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    aggregate-commandspublic

    aggregate-commands

    Run a bunch of commands in a single process and log them apart. It has been essentially developed for being used in a npm script, instead of command1 & command2 & command 3.

    Globally

    Install

    npm install -g aggregate-commands

    Usage

    aggregate-commands /path/to/commands-file.json

    or

    aggregate-commands key

    where key is declared in a aggregate-commands object of package.json

    In a npm script

    Install as dev dependency

    ```sh

    
    Use in a script (in your `package.json`)
    
    ```json
    {
      "scripts": {
        "my-script": "aggregate-commands commands-file.json"
      }
    }
    

    Commands format

    The command file is a collection of commands, each command being defined by a "command key" used for output, and the command to run.

    Short format

    You can declare your commands as an object of string, as a more compact format:

    {
      "js": "npm run build-js",
      "hello": "echo hello"
    }

    All commands are run concurrently, if any command fails the global execution is terminated with a non-zero status code.

    If your command has parameters with whitespace, you cannot use this format. For example, { "commit": "git commit -m 'commit message'" } will try to execute git commit -m "'commit" "message'", which is absolutely wrong.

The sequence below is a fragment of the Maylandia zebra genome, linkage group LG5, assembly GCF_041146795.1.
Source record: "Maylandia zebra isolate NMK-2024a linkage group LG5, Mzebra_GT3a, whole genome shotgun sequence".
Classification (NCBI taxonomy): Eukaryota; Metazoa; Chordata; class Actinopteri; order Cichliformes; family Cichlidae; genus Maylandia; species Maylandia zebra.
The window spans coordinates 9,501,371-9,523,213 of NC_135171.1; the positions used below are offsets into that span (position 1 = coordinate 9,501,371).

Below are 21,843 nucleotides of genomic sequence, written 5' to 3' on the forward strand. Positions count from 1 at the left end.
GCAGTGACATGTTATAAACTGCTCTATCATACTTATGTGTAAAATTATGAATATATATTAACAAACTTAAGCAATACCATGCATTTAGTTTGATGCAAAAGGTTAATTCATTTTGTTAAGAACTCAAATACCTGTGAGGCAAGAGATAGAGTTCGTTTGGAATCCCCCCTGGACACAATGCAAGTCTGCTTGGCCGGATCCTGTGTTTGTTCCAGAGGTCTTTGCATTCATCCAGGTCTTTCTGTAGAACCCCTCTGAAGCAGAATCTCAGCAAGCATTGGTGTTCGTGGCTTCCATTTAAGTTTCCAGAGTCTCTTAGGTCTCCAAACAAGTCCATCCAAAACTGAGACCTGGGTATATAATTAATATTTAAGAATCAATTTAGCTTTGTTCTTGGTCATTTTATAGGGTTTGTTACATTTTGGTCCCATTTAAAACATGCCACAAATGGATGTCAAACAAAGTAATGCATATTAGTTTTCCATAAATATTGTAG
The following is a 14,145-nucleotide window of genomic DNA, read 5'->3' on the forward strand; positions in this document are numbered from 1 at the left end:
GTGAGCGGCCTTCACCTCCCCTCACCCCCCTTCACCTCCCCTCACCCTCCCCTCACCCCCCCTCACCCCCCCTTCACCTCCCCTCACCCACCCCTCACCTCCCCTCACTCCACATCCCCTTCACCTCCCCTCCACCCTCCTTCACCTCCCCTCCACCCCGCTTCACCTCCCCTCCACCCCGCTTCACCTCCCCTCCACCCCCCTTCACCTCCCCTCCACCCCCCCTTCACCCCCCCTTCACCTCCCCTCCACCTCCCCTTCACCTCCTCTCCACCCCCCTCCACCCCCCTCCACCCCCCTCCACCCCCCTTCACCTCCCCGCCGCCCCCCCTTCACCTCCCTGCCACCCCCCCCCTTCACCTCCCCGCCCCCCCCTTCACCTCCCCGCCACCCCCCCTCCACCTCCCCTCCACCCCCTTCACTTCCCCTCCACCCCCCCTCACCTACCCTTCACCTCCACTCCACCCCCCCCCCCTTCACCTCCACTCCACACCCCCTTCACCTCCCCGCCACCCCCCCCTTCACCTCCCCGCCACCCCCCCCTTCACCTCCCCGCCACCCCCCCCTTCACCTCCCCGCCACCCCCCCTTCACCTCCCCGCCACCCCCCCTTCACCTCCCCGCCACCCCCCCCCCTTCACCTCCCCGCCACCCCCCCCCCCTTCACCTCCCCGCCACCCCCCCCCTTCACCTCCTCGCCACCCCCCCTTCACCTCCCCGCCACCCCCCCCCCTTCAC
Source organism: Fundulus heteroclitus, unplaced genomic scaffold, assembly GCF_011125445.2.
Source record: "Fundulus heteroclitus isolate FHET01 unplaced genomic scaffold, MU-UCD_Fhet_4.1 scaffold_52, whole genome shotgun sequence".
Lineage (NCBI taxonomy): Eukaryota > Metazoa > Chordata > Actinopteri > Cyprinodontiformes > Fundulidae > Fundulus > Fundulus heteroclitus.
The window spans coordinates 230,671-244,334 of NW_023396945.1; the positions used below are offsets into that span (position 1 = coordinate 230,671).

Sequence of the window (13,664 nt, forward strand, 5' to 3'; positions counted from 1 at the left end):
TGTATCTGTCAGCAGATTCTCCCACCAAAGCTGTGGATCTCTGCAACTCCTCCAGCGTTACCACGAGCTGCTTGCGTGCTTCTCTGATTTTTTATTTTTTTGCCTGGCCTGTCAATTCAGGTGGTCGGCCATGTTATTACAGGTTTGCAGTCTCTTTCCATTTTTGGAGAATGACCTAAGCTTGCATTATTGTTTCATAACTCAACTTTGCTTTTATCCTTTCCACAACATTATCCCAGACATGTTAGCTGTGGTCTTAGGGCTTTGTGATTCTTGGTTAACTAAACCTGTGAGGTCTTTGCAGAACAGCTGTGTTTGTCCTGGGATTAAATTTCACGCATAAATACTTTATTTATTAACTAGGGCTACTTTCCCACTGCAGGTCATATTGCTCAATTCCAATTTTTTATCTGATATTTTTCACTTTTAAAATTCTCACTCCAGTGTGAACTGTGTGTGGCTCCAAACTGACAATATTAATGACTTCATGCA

Whitespace in parameters: longer format

    You can declare your command as an array, each part being a parameter of your command. Everything will be escaped transparently:

    {
      "hello-world": ["echo", "hello, world"],
      "commit": ["git", "commit", "-m", "commit message"]
    }

    Fine-grained flow control: full format

    The full format (originally the only one supported) lets you control the way you react to the end of any command. In this case the commands are an array of arrays, each one having the following members:

    • (optional) is the command required?
      • true the master will exit as soon as this command dies (normally or not)
      • false the master will ignore death of this command (normal or not)
      • otherwise (set to null if you want to be explicit) default behavior for the master is to exit if command dies with non-0 exit code
    • (required) the command key, used for logging
    • (required) the command's main binary
    • (optional) the rest of the array are command's arguments

    Example:

    [
      [ null,   "logger1",  "node", "-e", "console.log('I exit (code = 0) just after my work, but master won\\'t care')" ],
      [ true,   "required", "node", "-e", "console.log('I die (code ≠ 0) in 2 seconds and that will kill master'); setTimeout(process.exit.bind(process, 14), 2000)" ],
      [ false,  "ignored",  "node", "-e", "console.log('I die (code ≠ 0) in 1.5 seconds but matster won\\'t care'); setTimeout(process.exit.bind(process, 16), 1500)" ],